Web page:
B. Salvadori et al.

No difference was observed between MBrl-positive and MBrl-negative patients in terms of the site of distant metastases. 4 of 6 positive (67%) and 13 of 21 negative (62%) cases presented with bone metastases during follow-up.

e a

0.6 0.51












Time (Months) Fig. 1. Relapse-free survival in patients with distant metastases. = MBrl-negative and - - - - = MBrl-positive.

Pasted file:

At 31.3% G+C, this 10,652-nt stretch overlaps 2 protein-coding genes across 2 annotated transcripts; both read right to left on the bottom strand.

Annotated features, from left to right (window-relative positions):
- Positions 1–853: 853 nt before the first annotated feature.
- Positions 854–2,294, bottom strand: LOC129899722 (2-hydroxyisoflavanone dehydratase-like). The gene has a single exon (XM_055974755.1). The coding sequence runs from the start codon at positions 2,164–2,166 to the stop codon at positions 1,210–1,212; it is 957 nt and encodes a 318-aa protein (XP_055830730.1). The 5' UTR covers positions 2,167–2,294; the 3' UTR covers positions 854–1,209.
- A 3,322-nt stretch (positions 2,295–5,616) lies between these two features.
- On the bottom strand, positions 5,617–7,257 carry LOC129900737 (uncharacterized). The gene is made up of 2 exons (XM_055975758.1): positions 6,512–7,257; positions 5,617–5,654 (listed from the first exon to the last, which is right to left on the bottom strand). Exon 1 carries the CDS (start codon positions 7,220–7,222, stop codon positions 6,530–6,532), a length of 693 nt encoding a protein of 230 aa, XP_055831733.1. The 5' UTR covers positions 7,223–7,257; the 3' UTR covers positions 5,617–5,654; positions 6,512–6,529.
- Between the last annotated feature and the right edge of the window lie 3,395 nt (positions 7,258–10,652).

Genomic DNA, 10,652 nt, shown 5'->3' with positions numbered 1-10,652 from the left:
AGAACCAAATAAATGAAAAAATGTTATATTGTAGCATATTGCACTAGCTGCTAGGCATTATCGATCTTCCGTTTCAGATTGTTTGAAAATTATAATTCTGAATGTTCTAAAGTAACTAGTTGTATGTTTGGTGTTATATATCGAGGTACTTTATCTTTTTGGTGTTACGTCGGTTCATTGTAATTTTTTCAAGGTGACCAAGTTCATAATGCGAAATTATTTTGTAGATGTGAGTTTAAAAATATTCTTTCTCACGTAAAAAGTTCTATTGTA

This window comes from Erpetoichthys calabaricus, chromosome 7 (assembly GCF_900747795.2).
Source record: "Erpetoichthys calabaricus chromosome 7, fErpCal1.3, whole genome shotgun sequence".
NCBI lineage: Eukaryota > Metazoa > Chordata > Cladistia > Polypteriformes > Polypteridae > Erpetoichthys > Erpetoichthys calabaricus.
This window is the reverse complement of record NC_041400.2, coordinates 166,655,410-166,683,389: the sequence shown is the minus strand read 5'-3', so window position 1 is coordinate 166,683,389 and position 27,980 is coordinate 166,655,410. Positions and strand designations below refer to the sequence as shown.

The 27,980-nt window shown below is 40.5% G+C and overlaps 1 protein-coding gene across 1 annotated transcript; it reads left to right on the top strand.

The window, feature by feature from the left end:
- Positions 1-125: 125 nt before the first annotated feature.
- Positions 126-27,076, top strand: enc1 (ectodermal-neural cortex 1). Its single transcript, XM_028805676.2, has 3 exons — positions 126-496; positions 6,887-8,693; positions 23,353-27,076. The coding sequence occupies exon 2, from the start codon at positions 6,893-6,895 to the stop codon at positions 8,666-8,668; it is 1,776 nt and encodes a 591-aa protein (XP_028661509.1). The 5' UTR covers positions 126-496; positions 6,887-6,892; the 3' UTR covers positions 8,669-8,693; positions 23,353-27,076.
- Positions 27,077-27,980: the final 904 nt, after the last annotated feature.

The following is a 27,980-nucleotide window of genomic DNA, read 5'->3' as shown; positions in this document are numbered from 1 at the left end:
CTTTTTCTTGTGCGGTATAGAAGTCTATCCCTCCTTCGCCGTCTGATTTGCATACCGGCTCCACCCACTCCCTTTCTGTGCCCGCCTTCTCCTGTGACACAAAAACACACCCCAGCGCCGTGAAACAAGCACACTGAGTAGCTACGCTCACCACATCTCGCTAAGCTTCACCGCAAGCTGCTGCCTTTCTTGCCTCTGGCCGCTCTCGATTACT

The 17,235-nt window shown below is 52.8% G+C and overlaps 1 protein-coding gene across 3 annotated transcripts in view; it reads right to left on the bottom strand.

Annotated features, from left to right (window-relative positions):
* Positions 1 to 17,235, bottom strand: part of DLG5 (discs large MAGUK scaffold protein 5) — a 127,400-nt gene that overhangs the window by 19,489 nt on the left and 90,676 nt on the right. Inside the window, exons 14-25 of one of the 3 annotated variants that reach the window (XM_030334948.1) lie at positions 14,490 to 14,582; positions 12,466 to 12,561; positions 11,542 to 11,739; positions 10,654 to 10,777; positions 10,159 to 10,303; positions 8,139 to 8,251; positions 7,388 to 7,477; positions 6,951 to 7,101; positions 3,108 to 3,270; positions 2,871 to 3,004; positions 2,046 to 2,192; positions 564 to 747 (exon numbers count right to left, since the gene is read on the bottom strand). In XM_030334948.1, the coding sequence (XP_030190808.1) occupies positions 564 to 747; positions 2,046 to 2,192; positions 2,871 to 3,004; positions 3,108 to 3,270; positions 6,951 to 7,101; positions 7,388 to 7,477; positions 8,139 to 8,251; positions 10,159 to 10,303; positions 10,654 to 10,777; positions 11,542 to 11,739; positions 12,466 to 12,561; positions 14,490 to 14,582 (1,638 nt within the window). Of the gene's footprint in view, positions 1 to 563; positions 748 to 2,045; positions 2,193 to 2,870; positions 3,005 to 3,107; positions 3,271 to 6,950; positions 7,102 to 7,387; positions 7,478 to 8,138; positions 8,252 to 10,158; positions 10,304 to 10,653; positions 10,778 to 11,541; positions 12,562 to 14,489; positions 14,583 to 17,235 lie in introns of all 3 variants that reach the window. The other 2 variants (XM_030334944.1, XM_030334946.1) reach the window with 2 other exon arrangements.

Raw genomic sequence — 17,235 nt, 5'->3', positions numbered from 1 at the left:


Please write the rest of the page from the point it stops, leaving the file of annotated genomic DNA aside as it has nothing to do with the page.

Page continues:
Preliminary graphical analysis suggested that the proportional hazard assumption was not tenable. On the other hand, the plots of log odds (probability of surviving/probability of dying) against log time for all the categories of variables showed parallel straight lines. Therefore the joint effect of factors widely accepted to be prognostic for breast cancer patients (age at surgery, type of surgery, pathological primary size and nodal status) and of MBr 1 was investigated by multiple log-logistic regression [7]. This model has been found to be suitable for fitting breast cancer data previously [8, 91. The effect of each prognostic variable was tested by the Wald statistic. The effect of MBrl status on relapse-free survival in patients with distant metastases, after making allowance for the other prognostic variables, was evaluated by the likelihood ratio test by computing the difference between the log-likelihood of the complete model and that of the model without MBrl. This difference times minus 2 is approximately distributed as a x2 statistic with one degree of freedom. The patient whose pT had not been assessed was not considered in the multivariate analysis. RESULTS Conventional histology did not show neoplastic cells in any of 121 bone marrow samples. In contrast immunoreactive tumour cells were detected by MBrl in 20 of the 121 women (16.5%). MBrl tests were positive in 14 of 80 node-negative cases (18%) and in 6 (15%) of 41 node-positive cases. Follow-up showed 27 distant relapses. Relapses occurred in 6 of 20 MBrl-positive and in 21 of 101 MBrl-negative patients (Fig. 1). The overlap showed that, in terms of distant spread, MBrl-positive and MBrl-negative patients were similar. Nodal status had a significant prognostic impact (Table 1). But the additional contribution of MBrl positivity was negligible: the difference between the two log-likelihoods was not significant.